To the girl who said she was too fat to run,

I haven’t been able to stop thinking about you ever since I overheard you fat shaming yourself last Tuesday night. It was at the most recent New Balance Girls Night Out event downtown, where we could participate in either a SurfSet workout on the Esplanade or go on a 3.5 mile fun run around the city. Like you, I was surprised at how quickly the SurfSet workout filled up, and I overheard a lot of people mumbling about it at the beginning of the night. Some girls said they were nervous to go on the run because they don’t usually run that far a distance, some didn’t want to go on the run because they already logged training miles that day, and others simply were disappointed they wouldn’t have the chance to try out the trendy surfboards.

Girl, I overhead a lot of comments, but yours was the one that stuck with me. I heard you putting yourself down when we stepped out of the store and onto the sidewalk outside. You were with your friend, and the two of you were debating whether to do the SurfSet workout without a surfboard, try the run, or power walk the run instead. I wasn’t being creepy listening to you guys, but you were standing right behind me. The friend I was with was also debating what to do herself, so I thought she might be able to tag along with you guys.

As you and your friend went over your options, I overheard you say, “I’m too fat to run.”

NBGNO July 2[Source]

I wanted to turn around and tell you a million things at that very moment. That you aren’t fat. That it made me so sad to hear you putting yourself down like that. That if you’re alive with two functional legs, you can run. That you may not be as fast as the girl who runs every day or started her running journey years ago, but you can do it. That if you get out of your own way and stop using your weight as a threshold for what you can and cannot do, you might surprise yourself. That you are beautiful and it doesn’t matter how fast or slow you run, it just matters that you showed up and tried. I wanted to ask if you would ever tell your friend that she was fat and put her down in the same way you just put down yourself. Instead, I bit my tongue and went off to try SurfSet. But your comment stuck with me, and I guess I can thank you for inspiring this blog post.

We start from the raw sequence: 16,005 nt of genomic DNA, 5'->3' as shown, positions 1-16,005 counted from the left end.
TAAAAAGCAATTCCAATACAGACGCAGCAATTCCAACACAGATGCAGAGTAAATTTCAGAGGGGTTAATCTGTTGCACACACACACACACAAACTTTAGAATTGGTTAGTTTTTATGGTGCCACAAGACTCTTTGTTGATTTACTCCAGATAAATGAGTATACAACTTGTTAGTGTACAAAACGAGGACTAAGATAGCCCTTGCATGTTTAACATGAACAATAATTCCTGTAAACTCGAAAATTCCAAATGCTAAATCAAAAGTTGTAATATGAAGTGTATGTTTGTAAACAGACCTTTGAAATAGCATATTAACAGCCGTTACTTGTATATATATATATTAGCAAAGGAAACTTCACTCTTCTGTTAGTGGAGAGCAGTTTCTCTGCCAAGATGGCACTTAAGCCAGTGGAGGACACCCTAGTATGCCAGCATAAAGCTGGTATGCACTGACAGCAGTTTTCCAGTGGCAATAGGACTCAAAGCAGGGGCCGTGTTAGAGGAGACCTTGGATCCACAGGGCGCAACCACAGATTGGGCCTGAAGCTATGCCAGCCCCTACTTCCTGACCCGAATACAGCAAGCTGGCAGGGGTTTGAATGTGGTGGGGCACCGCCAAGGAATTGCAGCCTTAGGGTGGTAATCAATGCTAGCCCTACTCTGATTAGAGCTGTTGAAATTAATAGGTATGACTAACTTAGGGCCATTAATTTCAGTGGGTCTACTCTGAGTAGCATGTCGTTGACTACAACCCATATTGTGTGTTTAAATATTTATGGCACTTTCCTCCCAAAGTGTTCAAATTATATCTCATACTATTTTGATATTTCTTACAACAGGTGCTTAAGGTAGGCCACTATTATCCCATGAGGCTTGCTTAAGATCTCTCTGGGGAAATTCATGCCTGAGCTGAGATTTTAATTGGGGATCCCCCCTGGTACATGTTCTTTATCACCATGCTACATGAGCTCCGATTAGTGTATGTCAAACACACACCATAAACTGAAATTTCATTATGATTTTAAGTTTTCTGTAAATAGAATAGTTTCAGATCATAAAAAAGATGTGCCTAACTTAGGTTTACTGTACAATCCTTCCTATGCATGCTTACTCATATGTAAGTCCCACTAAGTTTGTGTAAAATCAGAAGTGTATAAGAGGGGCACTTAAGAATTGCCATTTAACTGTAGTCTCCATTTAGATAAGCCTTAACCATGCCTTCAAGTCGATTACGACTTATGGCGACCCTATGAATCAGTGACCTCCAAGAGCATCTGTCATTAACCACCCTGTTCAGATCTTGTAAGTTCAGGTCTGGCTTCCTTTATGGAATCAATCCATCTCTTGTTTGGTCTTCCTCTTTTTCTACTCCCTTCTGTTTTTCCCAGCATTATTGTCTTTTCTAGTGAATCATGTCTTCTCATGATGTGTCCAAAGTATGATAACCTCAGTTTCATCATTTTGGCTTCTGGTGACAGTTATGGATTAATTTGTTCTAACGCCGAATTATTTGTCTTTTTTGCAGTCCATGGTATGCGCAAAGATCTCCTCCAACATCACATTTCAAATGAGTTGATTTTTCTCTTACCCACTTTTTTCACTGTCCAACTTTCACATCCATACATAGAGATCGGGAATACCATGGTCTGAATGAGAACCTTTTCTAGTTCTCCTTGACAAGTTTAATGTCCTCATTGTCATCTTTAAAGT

Girl, if you somehow end up reading this, I understand you may not even realize that it’s about you. You may not even remember making the comment you did. But please know that you are so much more than a number on the scale. You are so much more than an extra few pounds of body fat. You are so much more than your physique. You may want to lose weight, lean out your legs, or be able to run longer distances, and all of these things are totally okay… but only if these goals come from a place of kindness to yourself, not a place of hate or self loathing.

NBGNO July[Source]

So please, girl, wherever you are, stop judging yourself when you look in the mirror. Accept your body as it is right now. Make goals for yourself, but make them from a place of love.

Don’t let the “I’m too fat” trap become your story, your reality.

Your body is capable of doing amazing things, but it’s only when you start showing yourself some self compassion that you’ll be able to realize that. It’s only then that you’ll be able to become a stronger you.